Pour the sugar into an even layer in a small sauce pot, and set it over medium-low heat. Allow the sugar to melt, and brush down the sides of the pan with water as needed to prevent crystallization. As the sugar begins to brown, swirl the pan to encourage even cooking, but do not stir. Continue cooking the sugar to a deep golden caramel color, then turn off the heat to avoid burning. Keep the pot over the burner as you complete steps 2 and 3, as the residual heat will make stirring easier.
Whisk the butter into the caramel, one tablespoon at a time, until fully dissolved and homogeneous. Stir in finely minced black trumpets.
Slowly pour the heavy cream into the mixture, whisking vigorously, until well-combined. Add salt to taste. Cool and serve.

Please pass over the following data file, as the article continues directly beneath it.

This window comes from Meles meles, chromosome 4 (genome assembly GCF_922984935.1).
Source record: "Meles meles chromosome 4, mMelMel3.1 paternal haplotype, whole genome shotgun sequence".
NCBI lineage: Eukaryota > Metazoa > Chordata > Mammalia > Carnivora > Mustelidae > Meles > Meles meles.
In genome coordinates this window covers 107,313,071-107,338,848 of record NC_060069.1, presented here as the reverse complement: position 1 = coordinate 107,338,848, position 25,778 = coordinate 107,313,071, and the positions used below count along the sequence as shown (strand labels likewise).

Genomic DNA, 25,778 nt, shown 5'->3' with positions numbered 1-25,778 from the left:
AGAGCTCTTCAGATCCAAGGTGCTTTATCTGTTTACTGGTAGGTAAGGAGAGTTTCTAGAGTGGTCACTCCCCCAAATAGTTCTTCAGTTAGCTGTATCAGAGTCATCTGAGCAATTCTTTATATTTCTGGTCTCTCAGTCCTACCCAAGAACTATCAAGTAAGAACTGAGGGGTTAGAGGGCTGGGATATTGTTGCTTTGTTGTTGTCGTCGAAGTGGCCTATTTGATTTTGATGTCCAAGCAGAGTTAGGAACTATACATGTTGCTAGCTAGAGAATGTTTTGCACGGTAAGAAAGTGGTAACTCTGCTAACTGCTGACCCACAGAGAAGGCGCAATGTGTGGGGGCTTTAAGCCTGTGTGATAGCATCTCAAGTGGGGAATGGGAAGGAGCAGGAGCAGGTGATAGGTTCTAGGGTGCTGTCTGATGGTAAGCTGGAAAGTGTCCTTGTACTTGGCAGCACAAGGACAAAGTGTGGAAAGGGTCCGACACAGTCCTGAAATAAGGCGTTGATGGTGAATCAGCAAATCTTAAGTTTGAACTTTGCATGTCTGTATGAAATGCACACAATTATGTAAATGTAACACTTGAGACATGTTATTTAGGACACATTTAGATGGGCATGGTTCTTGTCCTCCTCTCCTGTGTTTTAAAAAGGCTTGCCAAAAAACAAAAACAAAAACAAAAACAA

Black trumpets taste mushroomy, sweet-savory, earthy, and
have a touch of mossy-funk. When dried, their aroma is nutty and often resembles parmesan cheese. If that flavor sounds complex, that’s because it is! They’ll even have a touch of smokiness on occasion.
We’ve chosen to use them in a caramel sauce because those complex flavors make a great contrast to the simple sweetness and fattiness of a classic caramel.
Nope! Feel free to use dried black trumpets in this recipe, just soak them in warm water first. You can also use a black trumpet mushroom powder here, but reduce the volume of the recipe to 1-1.5 tbsp.
Just note that if you’re using fresh or dried whole mushrooms, it’s wise to cook the mushrooms before adding them to the caramel. Any cooking method will work here, but a quick pan fry or steam is probably easiest.
Drizzle it over ice cream or cheesecake, make a caramel-butter to serve on bread, use it in a BBQ sauce or glaze for meats, or serve it with strong cheeses on a charcuterie board! For something cozy, make a warm caramel drink by blending it with our shagbark hickory nut milk!
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